Sutphin, a 1992 Notre Dame Preparatory School grad, was only 27 when she died of a reaction to medication she was taking to combat malaria while volunteering at an orphanage for HIV-infected children in Kenya, according to the organization’s website, miasutphingmf.org.
Earning grants of all sizes is essential for nonprofit operations, something Fesche learned early in her career running the organization.
“I had to build a record to get nonprofit designation [for Ecuadent],” she said. “I had to sell the idea [to the dentists] to make it work.”
Since starting Ecuadent, Fesche said that she has taken 75 trips back to Ecuador while treating approximately 35,000 children.
“Even from the outside, when you know [Ecuadent] teams have traveled for nearly 30 years to help people, somebody at the helm is doing something right,” said Deborah Skovron, a post-anesthesia coordinator who plans to make her 19th trip with Ecuadent in early 2019. “It’s Tammy’s tenacity that has guided Ecuadent to make such a significant impact on people’s lives.”
Each trip, including the most recent one last October, costs $75,000.
The logistics of shipping physicians, anesthesiologists, medical technicians, physician assistants, nurses and interpreters — along with their medical equipment, water filters, clothing and school supplies for the children in 40-cubic-feet cargo containers — is a huge undertaking.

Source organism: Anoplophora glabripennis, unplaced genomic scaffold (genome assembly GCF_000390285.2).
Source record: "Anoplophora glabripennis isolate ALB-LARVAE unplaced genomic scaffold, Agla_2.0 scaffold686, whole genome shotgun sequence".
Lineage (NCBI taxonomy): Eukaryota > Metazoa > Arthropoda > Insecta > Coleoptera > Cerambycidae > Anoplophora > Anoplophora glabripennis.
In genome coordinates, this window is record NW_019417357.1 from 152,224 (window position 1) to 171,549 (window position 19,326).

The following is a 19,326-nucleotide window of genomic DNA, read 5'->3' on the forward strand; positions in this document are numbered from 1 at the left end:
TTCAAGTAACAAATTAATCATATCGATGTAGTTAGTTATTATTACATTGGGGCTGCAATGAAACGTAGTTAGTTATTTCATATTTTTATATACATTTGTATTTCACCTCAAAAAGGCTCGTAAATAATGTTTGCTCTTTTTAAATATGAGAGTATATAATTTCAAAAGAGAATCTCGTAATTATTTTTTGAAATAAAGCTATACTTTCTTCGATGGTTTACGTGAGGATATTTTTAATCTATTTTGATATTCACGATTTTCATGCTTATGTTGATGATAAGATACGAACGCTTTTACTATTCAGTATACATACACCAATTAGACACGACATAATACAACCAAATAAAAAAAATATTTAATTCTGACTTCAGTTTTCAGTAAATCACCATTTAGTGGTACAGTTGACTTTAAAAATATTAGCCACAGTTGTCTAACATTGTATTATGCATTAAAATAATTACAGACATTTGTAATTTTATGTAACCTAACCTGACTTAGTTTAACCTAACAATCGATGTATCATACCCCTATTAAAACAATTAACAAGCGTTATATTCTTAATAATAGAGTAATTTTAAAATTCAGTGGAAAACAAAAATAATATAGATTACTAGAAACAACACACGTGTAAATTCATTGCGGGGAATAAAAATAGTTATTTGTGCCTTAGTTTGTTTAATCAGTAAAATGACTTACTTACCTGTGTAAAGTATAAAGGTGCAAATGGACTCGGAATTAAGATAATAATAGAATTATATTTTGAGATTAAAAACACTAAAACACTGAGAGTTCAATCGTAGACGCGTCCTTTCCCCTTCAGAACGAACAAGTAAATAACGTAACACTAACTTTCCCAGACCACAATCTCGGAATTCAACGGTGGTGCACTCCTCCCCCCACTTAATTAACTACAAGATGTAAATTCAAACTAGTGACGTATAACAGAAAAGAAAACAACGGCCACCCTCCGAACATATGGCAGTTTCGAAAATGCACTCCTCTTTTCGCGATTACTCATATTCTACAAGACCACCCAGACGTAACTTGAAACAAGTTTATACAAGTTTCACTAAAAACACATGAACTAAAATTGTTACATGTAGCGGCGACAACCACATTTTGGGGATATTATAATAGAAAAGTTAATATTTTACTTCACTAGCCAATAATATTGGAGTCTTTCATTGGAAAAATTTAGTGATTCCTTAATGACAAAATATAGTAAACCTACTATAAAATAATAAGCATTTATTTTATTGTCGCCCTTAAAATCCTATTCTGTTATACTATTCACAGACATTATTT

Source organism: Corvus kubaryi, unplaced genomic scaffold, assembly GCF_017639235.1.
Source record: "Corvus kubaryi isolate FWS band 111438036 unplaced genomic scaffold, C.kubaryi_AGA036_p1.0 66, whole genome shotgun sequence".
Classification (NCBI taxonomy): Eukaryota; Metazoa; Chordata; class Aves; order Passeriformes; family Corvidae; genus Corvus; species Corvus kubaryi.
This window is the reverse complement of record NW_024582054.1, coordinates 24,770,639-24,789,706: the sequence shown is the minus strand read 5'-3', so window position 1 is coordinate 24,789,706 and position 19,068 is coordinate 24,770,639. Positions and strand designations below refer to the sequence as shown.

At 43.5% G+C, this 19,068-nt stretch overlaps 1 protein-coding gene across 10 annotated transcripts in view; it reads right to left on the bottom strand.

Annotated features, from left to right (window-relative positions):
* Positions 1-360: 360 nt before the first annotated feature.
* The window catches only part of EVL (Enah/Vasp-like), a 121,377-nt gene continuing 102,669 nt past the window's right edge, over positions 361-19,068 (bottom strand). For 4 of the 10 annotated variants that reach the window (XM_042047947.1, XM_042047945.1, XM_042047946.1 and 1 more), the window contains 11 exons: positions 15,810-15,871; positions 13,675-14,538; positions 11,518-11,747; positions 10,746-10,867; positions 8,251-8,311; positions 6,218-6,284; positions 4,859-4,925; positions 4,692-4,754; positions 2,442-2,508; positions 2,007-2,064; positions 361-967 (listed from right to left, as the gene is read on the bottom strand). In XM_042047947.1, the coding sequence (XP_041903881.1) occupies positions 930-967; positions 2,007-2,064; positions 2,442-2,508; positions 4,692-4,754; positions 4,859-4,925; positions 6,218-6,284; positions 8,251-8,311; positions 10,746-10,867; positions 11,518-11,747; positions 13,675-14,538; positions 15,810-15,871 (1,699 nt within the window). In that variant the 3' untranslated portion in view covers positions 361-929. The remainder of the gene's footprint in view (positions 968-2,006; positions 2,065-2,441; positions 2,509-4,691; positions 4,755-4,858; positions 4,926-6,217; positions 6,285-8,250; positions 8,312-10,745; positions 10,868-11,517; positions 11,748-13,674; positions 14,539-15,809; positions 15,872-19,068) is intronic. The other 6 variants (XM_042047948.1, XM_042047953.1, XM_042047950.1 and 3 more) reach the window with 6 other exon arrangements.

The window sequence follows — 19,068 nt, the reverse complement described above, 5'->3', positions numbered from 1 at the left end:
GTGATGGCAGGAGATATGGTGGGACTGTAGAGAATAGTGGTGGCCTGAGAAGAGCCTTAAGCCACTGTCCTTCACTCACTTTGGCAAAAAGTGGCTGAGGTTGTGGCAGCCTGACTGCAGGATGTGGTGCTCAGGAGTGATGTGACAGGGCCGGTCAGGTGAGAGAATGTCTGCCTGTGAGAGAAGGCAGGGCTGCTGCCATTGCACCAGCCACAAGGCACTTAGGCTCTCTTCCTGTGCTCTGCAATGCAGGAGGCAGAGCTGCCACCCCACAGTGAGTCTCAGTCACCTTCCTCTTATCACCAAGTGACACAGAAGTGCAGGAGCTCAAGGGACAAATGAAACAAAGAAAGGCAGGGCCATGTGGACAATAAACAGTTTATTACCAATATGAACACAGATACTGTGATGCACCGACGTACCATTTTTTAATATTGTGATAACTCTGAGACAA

The Ecuadorean Navy helps to usher Ecuadent’s medical personnel, who take commercial flights, through customs upon arrival.
In October, Ecuadent physicians and dentists treated more than 1,100 Ecuadorian kids and performed 58 medical procedures, including surgeries.
A 10-day excursion for surgical personnel that embarks Feb. 7 and another that leaves Feb. 14 for the dental staff — with a return date of Feb. 26 — are Ecuadent’s next ventures to Ecuador.
Helping to aid those with congenital deformities has become a focal point for the medical teams, in addition to addressing more routine oral issues, such as teeth cleaning, applying teeth sealants and giving fluoride treatments.
And there are serious medical and dental problems that also need to be addressed, including the special case of a young boy, Nhey Avila, who has drawn the attention of the organization because of his severe cleft lip disfiguration, which is partly due to malnutrition.
Before that issue is remedied, the youngster’s other major ailment, a severe heart condition, will need to be resolved through surgery in the U.S..
According to a member of the Ecuadent medical team, David Kung, he will then operate on the 3-year-old for “multiple cranial and facial anomalies.”
So far, the drive to raise money for the “Nhey’s New Smile” campaign is a long way from its goal.
“We have raised $1,000 for Nhey so far,” Coster said. “Our goal is $200,000, which will go towards the surgery, transportation to this country for Nhey and his father, and room and board for the duration of their stay.”
Kung, a plastic surgeon whose practice is in Chevy Chase, was recruited by Tammy Fesche to join Ecuadent and he has responded by making at least 10 trips to Ecuador.
He said that she is “passionate about this. It’s her country and it’s special to her.”
She and her fellow Ecuadent volunteers are even more passionate about helping Nhey overcome his life-threatening medical conditions.
The original online article can be found at the following link: https://www.baltimoresun.com/news/maryland/baltimore-county/lutherville/ph-tt-ecuadent-1212-story.html